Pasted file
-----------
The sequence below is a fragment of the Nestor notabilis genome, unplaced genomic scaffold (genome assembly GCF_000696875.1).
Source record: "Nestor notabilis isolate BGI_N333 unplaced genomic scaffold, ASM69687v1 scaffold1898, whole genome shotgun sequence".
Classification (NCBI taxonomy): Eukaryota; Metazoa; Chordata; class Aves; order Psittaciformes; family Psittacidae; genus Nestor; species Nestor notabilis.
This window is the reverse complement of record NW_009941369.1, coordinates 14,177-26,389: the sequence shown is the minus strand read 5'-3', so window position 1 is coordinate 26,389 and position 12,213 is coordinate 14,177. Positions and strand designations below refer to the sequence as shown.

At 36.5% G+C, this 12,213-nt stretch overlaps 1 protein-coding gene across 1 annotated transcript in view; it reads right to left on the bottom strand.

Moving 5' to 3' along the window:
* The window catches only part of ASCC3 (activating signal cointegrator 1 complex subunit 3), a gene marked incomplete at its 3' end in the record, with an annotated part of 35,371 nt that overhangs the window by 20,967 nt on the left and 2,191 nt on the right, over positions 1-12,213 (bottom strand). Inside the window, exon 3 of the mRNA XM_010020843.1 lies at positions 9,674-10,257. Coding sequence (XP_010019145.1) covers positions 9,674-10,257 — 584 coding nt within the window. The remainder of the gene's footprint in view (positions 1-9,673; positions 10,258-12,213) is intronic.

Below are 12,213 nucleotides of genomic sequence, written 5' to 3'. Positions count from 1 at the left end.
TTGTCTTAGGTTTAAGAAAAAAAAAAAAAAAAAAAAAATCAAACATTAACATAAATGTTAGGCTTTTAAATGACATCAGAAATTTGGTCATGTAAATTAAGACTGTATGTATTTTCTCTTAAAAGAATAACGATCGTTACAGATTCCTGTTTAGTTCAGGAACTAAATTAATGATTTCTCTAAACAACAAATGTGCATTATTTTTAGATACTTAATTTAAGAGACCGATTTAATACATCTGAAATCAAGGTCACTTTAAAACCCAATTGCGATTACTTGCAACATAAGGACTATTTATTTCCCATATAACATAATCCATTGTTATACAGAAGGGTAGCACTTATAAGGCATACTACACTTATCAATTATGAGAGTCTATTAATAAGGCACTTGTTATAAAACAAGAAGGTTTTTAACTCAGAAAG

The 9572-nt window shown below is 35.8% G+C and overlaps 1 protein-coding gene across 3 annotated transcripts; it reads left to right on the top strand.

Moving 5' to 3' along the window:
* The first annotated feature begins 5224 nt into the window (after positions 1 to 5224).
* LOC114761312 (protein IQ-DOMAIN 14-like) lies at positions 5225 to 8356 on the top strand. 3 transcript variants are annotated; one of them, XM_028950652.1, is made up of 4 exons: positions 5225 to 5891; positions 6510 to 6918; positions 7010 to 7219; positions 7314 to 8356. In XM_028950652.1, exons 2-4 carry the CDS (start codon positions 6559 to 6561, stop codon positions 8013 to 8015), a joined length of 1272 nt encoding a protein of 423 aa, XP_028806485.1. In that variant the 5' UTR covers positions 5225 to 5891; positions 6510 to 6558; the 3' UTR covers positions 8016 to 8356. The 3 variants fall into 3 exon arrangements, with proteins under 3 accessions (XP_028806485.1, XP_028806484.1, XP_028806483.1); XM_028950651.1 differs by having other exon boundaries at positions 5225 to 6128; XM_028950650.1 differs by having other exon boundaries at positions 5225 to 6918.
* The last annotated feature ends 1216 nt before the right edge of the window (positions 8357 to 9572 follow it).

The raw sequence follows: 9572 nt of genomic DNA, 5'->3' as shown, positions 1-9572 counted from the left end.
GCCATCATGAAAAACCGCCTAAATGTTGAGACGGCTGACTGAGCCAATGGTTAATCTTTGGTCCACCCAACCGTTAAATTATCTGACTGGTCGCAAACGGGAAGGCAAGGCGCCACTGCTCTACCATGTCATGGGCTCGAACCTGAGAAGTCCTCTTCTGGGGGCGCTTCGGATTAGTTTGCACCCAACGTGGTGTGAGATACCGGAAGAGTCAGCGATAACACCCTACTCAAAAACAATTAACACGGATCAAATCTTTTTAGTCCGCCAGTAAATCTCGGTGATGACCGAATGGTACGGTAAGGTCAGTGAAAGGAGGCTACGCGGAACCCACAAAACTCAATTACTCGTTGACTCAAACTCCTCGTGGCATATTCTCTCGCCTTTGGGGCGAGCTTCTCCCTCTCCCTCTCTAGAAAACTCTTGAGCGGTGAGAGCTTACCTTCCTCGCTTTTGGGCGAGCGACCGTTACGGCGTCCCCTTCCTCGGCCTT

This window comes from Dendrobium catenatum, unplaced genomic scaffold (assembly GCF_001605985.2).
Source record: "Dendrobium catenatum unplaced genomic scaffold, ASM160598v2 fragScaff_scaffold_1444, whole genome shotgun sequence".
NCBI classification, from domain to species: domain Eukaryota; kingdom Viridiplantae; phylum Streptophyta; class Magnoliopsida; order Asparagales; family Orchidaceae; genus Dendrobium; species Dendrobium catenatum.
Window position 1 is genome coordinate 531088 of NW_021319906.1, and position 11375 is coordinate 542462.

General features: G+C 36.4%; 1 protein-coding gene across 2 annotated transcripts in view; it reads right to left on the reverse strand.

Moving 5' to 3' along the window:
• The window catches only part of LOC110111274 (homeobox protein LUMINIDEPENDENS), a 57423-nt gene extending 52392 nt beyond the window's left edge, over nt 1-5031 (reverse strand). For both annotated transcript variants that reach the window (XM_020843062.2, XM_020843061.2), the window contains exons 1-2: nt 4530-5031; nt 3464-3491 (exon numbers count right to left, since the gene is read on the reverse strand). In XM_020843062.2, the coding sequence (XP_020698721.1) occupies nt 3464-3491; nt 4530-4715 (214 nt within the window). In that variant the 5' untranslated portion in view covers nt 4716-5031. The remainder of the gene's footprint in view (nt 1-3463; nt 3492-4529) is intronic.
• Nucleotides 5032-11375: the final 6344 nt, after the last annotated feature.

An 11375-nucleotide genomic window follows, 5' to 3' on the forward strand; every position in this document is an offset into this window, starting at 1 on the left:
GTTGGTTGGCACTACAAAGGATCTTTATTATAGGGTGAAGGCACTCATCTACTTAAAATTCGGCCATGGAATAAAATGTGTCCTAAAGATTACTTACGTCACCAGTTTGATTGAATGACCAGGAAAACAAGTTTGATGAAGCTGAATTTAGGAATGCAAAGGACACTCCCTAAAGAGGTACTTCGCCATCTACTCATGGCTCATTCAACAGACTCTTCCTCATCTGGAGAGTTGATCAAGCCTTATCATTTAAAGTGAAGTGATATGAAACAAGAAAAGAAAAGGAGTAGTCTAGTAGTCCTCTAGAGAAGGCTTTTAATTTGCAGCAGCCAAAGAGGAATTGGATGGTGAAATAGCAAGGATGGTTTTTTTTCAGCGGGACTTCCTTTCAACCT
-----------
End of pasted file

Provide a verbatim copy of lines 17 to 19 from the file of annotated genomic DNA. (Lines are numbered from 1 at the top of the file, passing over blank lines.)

This window comes from Dendrobium catenatum, unplaced genomic scaffold (assembly GCF_001605985.2).
Source record: "Dendrobium catenatum unplaced genomic scaffold, ASM160598v2 fragScaff_scaffold_1444, whole genome shotgun sequence".
NCBI classification, from domain to species: domain Eukaryota; kingdom Viridiplantae; phylum Streptophyta; class Magnoliopsida; order Asparagales; family Orchidaceae; genus Dendrobium; species Dendrobium catenatum.